We routinely screen for depression in our patients 10 years of age and older using the Patient Health Questionaire-9 (PHQ-9); the proportion of screened patients in the entire clinic population decreased in 2020 from 58.5% to 41.5% (p < 0.0001) because we did not attempt to have patients complete the questionnaire online. Our PHQ-9 scores ranged from 0 to 21. Among those screened, the only demographic factor associated with increased scores was female gender; there was no significant change from 2019 to 2020 (Table 5).
The COVID-19 pandemic has had a worldwide impact on glycemic control in diabetic patients. The International Society for Pediatric and Adolescent Diabetes (ISPAD) recommended maintaining good glycemic control as an effective strategy for preventing severe COVID-19 disease and death in this population. Higher HbA1c, minority race or ethnicity, and non-commercial insurance status are independently associated with increased rates of diabetic ketoacidosis in pediatric patients with T1D , indicating that these subgroups may be particularly vulnerable during the current pandemic. The relatively high rates of COVID-19 in racial and ethnic minority communities may further increase their risk of poor outcomes . Insulin pumps and continuous glucose monitoring (CGM) use may improve glycemic control, but minority and economically disadvantaged populations have lower use of these devices . The pandemic has highlighted disparities in care for this population, who had already encountered barriers to access of care prior to the pandemic.
A review of 238 children in Alabama during the pandemic showed worsening glycemic control in children with Type 1 diabetes, with those on public insurance affected in greater proportion than those with private insurance . In both India  and Saudi Arabia , difficulties with obtaining insulin during the pandemic may have affected glycemic control. Conversely, use of advanced devices such as continuous glucose monitors and closed-loop insulin pumps during the pandemic was associated with stable or improved glycemic control in many locales including China , Italy [14,15,16], Greece  and Israel .
Adoption of telemedicine visits may improve outcomes in diabetic patients; retrospective data during the COVID-19 pandemic in 2727 Japanese diabetes patients showed both telemedicine and clinic visits improved glucose control . However, in a report of 28,977 patient visits over 2.5 years at a single US center, the odds of completing a visit via telemedicine were lower among non-English speaking and Medicaid insured pediatric patients. Socioeconomic status, affordability of internet services and cellular data, housing insecurity, loss of jobs, and unpredictable work schedules likely contributed to decreased uptake of telemedicine in this population .
In our large urban hospital setting, the COVID pandemic had no effect on glycemic control. CGM utilization increased in the non- commercial group during the pandemic due to improved coverage and efforts of our group to promote CGM access. Hospitalization frequencies were unchanged by the pandemic despite a decrease in office visits among patients with commercial insurance.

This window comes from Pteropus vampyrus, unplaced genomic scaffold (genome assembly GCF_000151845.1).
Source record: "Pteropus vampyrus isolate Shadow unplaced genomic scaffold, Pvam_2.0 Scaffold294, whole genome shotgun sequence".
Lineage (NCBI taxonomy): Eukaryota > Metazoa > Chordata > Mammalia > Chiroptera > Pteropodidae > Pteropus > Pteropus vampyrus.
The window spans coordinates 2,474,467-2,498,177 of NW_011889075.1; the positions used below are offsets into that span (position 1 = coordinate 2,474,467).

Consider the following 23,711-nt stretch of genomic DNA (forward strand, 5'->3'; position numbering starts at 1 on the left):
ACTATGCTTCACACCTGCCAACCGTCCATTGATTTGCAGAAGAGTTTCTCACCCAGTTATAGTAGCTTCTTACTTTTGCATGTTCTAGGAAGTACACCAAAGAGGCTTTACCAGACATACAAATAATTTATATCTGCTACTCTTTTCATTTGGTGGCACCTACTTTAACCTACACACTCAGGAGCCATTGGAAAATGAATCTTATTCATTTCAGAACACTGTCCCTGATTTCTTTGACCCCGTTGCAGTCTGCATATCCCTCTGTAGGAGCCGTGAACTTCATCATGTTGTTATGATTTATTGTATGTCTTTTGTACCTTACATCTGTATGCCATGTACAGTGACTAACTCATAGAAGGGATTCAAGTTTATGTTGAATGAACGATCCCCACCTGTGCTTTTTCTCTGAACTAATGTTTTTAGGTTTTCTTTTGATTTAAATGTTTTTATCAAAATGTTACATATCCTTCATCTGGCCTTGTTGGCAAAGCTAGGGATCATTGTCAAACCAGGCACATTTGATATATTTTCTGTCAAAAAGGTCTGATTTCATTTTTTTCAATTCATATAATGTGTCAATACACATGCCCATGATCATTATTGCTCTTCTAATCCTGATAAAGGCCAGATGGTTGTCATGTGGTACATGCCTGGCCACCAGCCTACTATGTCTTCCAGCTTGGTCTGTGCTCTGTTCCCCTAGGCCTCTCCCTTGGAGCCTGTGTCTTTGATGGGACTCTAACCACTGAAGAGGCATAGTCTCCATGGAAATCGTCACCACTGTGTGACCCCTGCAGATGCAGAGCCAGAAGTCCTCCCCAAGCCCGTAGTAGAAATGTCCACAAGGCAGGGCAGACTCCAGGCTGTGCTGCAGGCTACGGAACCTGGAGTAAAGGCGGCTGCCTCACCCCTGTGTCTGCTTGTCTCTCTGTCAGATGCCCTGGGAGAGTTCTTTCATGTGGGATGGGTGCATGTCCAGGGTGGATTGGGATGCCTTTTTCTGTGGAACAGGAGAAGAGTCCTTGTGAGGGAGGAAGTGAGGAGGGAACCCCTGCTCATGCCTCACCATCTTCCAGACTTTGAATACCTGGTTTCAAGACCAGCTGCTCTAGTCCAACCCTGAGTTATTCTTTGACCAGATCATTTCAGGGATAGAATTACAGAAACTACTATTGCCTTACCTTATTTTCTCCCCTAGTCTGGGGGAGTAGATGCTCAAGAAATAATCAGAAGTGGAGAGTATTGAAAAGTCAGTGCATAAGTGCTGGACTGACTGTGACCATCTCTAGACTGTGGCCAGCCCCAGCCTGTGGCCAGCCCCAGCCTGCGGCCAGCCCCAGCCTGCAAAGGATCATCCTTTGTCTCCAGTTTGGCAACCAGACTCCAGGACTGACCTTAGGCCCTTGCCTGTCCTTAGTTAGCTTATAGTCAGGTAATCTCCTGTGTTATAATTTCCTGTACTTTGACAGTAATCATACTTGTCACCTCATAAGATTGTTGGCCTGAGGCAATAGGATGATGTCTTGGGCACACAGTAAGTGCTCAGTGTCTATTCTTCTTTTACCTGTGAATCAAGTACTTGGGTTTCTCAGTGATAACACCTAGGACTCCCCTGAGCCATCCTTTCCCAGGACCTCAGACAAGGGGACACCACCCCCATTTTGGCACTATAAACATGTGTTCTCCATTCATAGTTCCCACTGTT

Rapid adoption of telemedicine, improved access to CGM and, perhaps, increased parental oversight of diabetes care likely helped maintain glycemic control and hospitalization frequencies at pre-pandemic levels .
Strengths and limitations
The strengths of this study are the large sample size—over 1600 patients– and the inclusion of an ethnically and socioeconomically diverse population. Moreover, there are very few other hospitals in the North Texas region that routinely admit children with DKA or hyperglycemia. This minimizes referral biases and renders the present study essentially population-based (although certainly some hospitalizations may occur elsewhere and not be ascertained). On the other hand, our observations are limited to one center. We serve an urban population and our findings regarding adoption of telemedicine cannot be extrapolated to rural areas where there may have been issues with internet and cellular connectivity. Other than the PHQ-9, we have no before-and-after survey data on factors that might mediate pandemic-related changes in glycemic control such as quality of life, health habits, parental work history, physical activity or school attendance. The most recent HbA1c for each patient in each study period was the only value captured in the database; given that the number of clinic visits (and, thus, HbA1c tests) differed between the two study periods, we felt that this approach would minimize any biases arising from this disparity. Finally, we used insurance status as a surrogate for socio-economic status, although this is an imperfect measure .
Hospitalization frequency, glycemic control and incidence of depression were unchanged among children with type 1 diabetes in a large urban children’s hospital during the first year of the COVID-19 pandemic. Increased adoption of continuous glucose monitors and extensive use of telemedicine visits may have ameliorated the impact of the pandemic on disease management.
Availability of data and materials
The datasets during and/or analyzed during the current study is available from the corresponding author on reasonable request.
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Ethics approval and consent to participate
We did not need formal ethics approval. This complies with the national guidelines. This study was declared exempt by the Institutional Review Board of the University of Texas Southwestern Medical Center.
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Choudhary, A., Adhikari, S. & White, P.C. Impact of the COVID-19 pandemic on management of children and adolescents with Type 1 diabetes. BMC Pediatr 22, 124 (2022). https://doi.org/10.1186/s12887-022-03189-2